A demon is a metaphor for anything that is taking your energy, be it fear, obsession, addiction, or something else.
“With a loving mind, cherish more than a child, the hostile gods and demons of apparent existence, and tenderly surround yourself with them.” —Machig Labdrön (1055 – 1145)
The dark goddess, Vajrayogini, had descended with her knife, cutting away ego, the illusion of permanence, and the top of my skull as I prepared to feed my brains to the demons residing on the many levels of the hell realms. Wait, what? Physically, I was sitting in a darkened yurt with a group of psychologists, shamanic counselors, students of Buddhism, and assorted alternative healers. We were multi-tasking: drumming, ringing bells, visualizing, and chanting (in Tibetan, mind you). The racket was enough to, well, raise the dead.
My intention in attending a weekend workshop at the Tara Mandala Retreat Center near Pagosa Springs, Colorado, was to meet the esteemed founder, Lama Tsultrim Allione. She was the first American, in 1974, to be ordained a nun in the Tibetan Kagyu lineage. The workshop I found myself in, called Chöd, coincided with my schedule. I had no idea I’d be calling in my demons!
A demon is a metaphor for anything that is taking your energy, be it fear, obsession, addiction, or something else. To befriend or feed the demon is the way to lessen its hold on your life.
The Chöd ritual, practice, and lineage was created by the 11th-century yogini, Machig Lapdrön. I’d learned from Tsultrim—in between having to translate Tibetan—that Machig (who, over the centuries, has been elevated to a dakini, a demi-goddess) wandered with her followers from village to village, ridding the charnel grounds of troublesome ghosts and exorcising the disease demons that plagued the unwell.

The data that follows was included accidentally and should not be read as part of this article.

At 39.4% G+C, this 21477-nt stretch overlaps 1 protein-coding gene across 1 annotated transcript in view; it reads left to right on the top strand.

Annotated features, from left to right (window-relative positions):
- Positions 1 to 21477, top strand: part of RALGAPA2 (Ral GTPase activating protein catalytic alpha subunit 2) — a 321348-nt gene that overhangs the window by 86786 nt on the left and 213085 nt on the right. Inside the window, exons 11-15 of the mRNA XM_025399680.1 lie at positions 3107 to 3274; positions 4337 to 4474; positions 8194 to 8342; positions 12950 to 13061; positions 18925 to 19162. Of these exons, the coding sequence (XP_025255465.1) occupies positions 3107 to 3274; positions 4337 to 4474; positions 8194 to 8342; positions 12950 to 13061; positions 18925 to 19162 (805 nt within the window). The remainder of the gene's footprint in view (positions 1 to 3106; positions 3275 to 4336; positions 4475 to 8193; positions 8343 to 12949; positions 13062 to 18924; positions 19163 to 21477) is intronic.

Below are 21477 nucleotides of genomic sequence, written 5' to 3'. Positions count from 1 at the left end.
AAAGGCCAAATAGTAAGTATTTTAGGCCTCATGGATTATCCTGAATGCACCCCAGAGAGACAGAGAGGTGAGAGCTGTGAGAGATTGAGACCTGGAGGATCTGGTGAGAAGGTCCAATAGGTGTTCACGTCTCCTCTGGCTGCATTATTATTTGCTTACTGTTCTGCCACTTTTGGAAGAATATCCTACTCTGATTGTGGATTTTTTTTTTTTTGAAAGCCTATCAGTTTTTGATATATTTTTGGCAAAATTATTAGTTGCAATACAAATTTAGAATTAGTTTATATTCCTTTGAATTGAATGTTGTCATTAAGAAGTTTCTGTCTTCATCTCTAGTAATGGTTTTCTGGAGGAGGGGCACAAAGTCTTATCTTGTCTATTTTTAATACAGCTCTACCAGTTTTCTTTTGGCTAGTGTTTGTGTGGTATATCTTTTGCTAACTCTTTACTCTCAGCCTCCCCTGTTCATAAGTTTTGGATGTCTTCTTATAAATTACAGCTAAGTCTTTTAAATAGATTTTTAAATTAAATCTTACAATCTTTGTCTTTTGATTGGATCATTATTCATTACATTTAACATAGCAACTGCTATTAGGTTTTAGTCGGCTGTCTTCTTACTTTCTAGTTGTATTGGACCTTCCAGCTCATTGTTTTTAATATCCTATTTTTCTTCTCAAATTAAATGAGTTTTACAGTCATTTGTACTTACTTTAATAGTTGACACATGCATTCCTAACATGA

Bringing Chöd to the West
Lama Tsultrim Allione has been recognized as the emanation, or reincarnation, of Machig Lapdrön, and is now the lineage carrier. She has done well by Machig, establishing not only a beautiful retreat center in the United States but in adjusting the practice to Western, non-Buddhist sensibilities and understanding.
In bringing Chöd to the West, Lama Tsultrim renamed the practice Feeding Your Demons and added therapeutic techniques such as Gestalt’s “empty chair” and Jung’s “active imagination.” Tsultrim has made Feeding Your Demons an accessible self-help tool for anyone. You will not need a drum, bell, or lessons in Tibetan to harness the healing power of Chöd. You will, however, need your powers of visualization, your intention, and the ability to relax into a meditative state.
“In today’s world, we suffer from record levels of inner and outer struggle,” Tsultrim reminds us. “We find ourselves ever more polarized, inwardly and outwardly. We need a new paradigm, a fresh approach to conflict. Machig’s strategy of nurturing rather than battling our inner and outer enemies offers a revolutionary path to resolve conflict and leads to psychological integration and inner peace.”
How to Feed Your Demons
These are the 5 achievable steps to Feeding Your Demons in Tsultrim’s words: